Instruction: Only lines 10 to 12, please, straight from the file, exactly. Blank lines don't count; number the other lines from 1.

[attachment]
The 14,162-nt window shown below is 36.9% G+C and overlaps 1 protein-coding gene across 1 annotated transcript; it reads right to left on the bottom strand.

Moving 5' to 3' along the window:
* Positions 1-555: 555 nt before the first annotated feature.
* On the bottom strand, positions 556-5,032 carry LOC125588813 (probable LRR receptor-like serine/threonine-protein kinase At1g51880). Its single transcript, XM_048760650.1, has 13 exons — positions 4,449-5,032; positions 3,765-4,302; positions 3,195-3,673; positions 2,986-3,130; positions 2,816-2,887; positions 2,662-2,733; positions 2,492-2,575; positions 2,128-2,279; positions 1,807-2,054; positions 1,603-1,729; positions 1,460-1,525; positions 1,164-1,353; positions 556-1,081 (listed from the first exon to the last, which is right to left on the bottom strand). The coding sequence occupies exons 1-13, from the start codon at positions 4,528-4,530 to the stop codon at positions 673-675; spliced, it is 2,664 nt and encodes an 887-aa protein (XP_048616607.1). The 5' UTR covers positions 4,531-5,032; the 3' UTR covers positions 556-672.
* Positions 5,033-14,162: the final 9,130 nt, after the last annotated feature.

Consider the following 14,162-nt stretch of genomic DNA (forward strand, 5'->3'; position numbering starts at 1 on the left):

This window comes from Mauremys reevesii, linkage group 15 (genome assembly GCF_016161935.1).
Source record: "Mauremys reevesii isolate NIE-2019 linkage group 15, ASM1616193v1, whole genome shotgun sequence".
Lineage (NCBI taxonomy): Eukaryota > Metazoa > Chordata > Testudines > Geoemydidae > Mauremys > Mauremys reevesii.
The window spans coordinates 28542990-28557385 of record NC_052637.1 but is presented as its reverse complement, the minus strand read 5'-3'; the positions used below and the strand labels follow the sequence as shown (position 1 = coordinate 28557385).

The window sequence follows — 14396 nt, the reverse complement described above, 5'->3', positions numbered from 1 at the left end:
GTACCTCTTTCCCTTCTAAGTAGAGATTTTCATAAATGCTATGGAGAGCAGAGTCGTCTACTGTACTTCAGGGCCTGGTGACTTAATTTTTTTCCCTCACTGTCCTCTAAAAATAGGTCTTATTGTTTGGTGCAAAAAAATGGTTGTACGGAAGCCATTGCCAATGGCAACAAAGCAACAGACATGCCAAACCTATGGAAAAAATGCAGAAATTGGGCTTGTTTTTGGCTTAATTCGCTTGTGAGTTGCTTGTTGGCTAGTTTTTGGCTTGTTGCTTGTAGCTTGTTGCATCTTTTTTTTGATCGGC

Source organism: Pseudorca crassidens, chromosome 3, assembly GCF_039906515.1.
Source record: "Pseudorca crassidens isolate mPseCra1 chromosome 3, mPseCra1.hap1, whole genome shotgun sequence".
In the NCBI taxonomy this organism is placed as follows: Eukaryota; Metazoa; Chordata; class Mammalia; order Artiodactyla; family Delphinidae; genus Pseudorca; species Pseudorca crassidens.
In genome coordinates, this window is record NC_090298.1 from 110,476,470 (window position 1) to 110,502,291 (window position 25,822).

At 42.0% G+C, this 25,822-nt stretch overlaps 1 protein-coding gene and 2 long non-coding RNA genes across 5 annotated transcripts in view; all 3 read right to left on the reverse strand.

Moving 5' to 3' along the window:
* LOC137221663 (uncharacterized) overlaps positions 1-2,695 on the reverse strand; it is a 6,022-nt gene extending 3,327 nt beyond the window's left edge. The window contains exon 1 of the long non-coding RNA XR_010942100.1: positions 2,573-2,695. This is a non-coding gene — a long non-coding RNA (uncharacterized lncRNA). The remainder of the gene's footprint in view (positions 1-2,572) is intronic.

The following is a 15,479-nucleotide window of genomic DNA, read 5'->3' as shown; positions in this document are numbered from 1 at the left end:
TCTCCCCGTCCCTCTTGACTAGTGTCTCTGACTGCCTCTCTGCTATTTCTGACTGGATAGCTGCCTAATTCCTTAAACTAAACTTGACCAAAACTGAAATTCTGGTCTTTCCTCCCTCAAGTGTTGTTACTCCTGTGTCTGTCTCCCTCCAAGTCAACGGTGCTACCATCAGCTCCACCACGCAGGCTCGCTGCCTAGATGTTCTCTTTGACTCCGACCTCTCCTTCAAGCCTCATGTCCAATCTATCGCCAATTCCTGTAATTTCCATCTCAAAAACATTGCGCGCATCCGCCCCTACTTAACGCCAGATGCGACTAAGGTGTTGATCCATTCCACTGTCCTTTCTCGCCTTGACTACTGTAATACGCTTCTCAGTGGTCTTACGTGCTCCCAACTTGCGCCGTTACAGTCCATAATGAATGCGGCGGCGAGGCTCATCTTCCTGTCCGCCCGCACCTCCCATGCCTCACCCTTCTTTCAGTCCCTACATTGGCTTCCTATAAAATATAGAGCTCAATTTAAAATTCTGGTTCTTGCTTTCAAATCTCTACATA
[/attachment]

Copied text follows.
The window spans coordinates 28542990-28557385 of record NC_052637.1 but is presented as its reverse complement, the minus strand read 5'-3'; the positions used below and the strand labels follow the sequence as shown (position 1 = coordinate 28557385).

The window sequence follows — 14396 nt, the reverse complement described above, 5'->3', positions numbered from 1 at the left end:
GTACCTCTTTCCCTTCTAAGTAGAGATTTTCATAAATGCTATGGAGAGCAGAGTCGTCTACTGTACTTCAGGGCCTGGTGACTTAATTTTTTTCCCTCACTGTCCTCTAAAAATAGGTCTTATTGTTTGGTGCAAAAAAATGGTTGTACGGAAGCCATTGCCAATGGCAACAAAGCAACAGACATGCCAAACCTATGGAAAAAATGCAGAAATTGGGCTTGTTTTTGGCTTAATTCGCTTGTGAGTTGCTTGTTGGCTAGTTTTTGGCTTGTTGCTTGTAGCTTGTTGCATCTTTTTTTTGATCGGC